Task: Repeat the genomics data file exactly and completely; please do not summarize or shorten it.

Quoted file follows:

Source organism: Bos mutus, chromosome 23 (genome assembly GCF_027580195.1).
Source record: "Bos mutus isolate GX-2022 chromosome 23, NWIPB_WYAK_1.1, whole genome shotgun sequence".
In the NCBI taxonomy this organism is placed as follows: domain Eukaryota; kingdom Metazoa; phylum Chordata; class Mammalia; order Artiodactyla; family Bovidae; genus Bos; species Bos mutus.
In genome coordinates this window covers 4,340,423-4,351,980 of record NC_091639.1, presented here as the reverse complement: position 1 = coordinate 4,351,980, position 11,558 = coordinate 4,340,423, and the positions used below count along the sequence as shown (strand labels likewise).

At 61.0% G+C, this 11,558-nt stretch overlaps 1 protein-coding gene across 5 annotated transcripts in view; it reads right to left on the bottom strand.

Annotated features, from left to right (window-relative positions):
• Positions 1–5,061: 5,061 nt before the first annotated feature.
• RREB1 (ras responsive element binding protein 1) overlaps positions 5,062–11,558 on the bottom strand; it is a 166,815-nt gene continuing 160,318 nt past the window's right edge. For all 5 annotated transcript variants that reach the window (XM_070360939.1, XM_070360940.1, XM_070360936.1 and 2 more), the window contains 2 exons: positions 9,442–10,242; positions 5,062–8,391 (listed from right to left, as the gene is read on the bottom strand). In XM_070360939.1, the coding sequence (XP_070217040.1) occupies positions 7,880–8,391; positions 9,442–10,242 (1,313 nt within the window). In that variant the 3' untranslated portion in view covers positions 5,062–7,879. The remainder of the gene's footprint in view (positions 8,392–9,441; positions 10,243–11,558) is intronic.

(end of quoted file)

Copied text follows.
Source organism: Bos mutus, chromosome 23 (genome assembly GCF_027580195.1).
Source record: "Bos mutus isolate GX-2022 chromosome 23, NWIPB_WYAK_1.1, whole genome shotgun sequence".
In the NCBI taxonomy this organism is placed as follows: domain Eukaryota; kingdom Metazoa; phylum Chordata; class Mammalia; order Artiodactyla; family Bovidae; genus Bos; species Bos mutus.
In genome coordinates this window covers 4,340,423-4,351,980 of record NC_091639.1, presented here as the reverse complement: position 1 = coordinate 4,351,980, position 11,558 = coordinate 4,340,423, and the positions used below count along the sequence as shown (strand labels likewise).

At 61.0% G+C, this 11,558-nt stretch overlaps 1 protein-coding gene across 5 annotated transcripts in view; it reads right to left on the bottom strand.

Annotated features, from left to right (window-relative positions):
• Positions 1–5,061: 5,061 nt before the first annotated feature.
• RREB1 (ras responsive element binding protein 1) overlaps positions 5,062–11,558 on the bottom strand; it is a 166,815-nt gene continuing 160,318 nt past the window's right edge. For all 5 annotated transcript variants that reach the window (XM_070360939.1, XM_070360940.1, XM_070360936.1 and 2 more), the window contains 2 exons: positions 9,442–10,242; positions 5,062–8,391 (listed from right to left, as the gene is read on the bottom strand). In XM_070360939.1, the coding sequence (XP_070217040.1) occupies positions 7,880–8,391; positions 9,442–10,242 (1,313 nt within the window). In that variant the 3' untranslated portion in view covers positions 5,062–7,879. The remainder of the gene's footprint in view (positions 8,392–9,441; positions 10,243–11,558) is intronic.